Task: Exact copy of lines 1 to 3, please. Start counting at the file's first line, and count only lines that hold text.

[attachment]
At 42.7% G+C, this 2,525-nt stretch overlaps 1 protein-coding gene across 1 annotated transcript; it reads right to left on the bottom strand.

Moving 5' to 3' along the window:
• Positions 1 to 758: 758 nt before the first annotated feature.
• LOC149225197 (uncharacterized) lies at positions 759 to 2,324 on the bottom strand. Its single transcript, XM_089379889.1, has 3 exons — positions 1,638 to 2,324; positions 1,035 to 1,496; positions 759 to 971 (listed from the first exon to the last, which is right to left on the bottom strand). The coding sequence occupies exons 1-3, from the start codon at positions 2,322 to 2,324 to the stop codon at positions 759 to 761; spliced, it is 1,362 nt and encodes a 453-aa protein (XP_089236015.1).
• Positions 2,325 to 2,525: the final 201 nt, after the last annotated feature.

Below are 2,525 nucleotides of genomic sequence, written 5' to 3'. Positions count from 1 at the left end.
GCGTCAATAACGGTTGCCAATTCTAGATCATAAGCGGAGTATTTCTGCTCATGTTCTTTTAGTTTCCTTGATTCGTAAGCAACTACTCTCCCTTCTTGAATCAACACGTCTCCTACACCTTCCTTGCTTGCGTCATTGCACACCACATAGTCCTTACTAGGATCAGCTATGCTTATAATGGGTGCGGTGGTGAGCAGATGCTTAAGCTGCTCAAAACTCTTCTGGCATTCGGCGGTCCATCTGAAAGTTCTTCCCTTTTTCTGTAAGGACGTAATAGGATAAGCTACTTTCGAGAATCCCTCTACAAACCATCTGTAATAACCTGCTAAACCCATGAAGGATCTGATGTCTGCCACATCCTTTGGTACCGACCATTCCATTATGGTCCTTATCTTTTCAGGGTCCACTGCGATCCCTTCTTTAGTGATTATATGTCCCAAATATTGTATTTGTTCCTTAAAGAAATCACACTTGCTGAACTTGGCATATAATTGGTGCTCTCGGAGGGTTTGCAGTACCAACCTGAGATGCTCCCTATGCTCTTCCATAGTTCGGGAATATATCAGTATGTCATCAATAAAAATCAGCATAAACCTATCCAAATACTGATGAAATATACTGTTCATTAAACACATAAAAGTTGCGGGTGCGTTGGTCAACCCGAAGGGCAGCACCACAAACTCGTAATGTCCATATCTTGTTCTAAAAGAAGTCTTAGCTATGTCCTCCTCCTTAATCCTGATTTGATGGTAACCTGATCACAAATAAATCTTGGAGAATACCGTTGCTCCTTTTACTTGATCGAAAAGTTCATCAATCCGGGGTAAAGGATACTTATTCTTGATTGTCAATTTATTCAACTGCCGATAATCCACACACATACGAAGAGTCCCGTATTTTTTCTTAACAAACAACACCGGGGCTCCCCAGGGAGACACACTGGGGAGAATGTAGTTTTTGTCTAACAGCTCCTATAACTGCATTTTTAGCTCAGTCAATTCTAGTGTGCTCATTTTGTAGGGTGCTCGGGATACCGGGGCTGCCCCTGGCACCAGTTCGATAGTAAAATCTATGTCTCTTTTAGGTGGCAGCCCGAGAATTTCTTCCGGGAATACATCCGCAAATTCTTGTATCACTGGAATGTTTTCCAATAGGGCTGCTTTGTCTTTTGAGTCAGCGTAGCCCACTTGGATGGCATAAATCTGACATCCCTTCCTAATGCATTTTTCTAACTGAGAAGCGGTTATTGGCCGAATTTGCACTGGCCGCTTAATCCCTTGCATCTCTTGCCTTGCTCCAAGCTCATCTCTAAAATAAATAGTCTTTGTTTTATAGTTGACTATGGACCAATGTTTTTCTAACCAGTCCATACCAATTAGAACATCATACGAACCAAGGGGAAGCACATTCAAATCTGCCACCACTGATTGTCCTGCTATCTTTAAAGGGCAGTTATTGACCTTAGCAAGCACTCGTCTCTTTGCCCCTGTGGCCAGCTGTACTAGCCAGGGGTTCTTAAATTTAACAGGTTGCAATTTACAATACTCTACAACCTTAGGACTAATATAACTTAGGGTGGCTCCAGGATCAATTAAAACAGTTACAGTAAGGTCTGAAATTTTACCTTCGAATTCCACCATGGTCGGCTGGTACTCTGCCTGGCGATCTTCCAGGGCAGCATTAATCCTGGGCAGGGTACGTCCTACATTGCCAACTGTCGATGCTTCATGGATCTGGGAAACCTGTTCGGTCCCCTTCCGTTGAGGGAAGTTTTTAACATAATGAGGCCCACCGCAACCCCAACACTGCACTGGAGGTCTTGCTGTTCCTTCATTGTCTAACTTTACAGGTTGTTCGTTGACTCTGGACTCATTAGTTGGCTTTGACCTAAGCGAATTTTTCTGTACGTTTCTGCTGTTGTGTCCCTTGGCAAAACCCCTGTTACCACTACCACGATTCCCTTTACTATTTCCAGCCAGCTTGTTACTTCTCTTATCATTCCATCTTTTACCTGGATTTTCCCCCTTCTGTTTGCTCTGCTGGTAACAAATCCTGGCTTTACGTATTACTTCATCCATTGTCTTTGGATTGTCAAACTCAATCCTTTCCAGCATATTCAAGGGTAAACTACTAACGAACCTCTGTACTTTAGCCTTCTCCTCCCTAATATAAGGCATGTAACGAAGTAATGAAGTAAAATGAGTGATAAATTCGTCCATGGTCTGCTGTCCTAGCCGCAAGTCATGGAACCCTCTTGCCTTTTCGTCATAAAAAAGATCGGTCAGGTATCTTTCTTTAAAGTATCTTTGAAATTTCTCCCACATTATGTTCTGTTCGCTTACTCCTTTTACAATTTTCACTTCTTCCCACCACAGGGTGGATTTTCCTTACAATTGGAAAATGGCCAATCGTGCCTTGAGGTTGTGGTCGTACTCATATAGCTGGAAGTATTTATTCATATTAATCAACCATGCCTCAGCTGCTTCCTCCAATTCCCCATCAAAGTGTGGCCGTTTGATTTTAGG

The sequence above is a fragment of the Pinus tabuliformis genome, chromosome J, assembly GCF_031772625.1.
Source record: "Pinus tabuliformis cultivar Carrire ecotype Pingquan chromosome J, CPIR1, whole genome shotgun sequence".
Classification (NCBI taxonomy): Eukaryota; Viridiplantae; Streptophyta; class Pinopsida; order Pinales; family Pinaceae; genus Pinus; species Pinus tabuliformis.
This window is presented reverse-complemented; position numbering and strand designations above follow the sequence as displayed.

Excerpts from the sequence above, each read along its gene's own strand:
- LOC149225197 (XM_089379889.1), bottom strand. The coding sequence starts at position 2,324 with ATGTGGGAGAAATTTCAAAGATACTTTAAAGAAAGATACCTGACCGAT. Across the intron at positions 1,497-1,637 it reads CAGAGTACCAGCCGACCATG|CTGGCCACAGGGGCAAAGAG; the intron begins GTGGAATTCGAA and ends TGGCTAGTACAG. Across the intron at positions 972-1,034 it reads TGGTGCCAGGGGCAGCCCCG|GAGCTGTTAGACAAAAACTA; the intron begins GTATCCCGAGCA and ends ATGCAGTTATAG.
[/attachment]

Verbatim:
At 42.7% G+C, this 2,525-nt stretch overlaps 1 protein-coding gene across 1 annotated transcript; it reads right to left on the bottom strand.

Moving 5' to 3' along the window:
• Positions 1 to 758: 758 nt before the first annotated feature.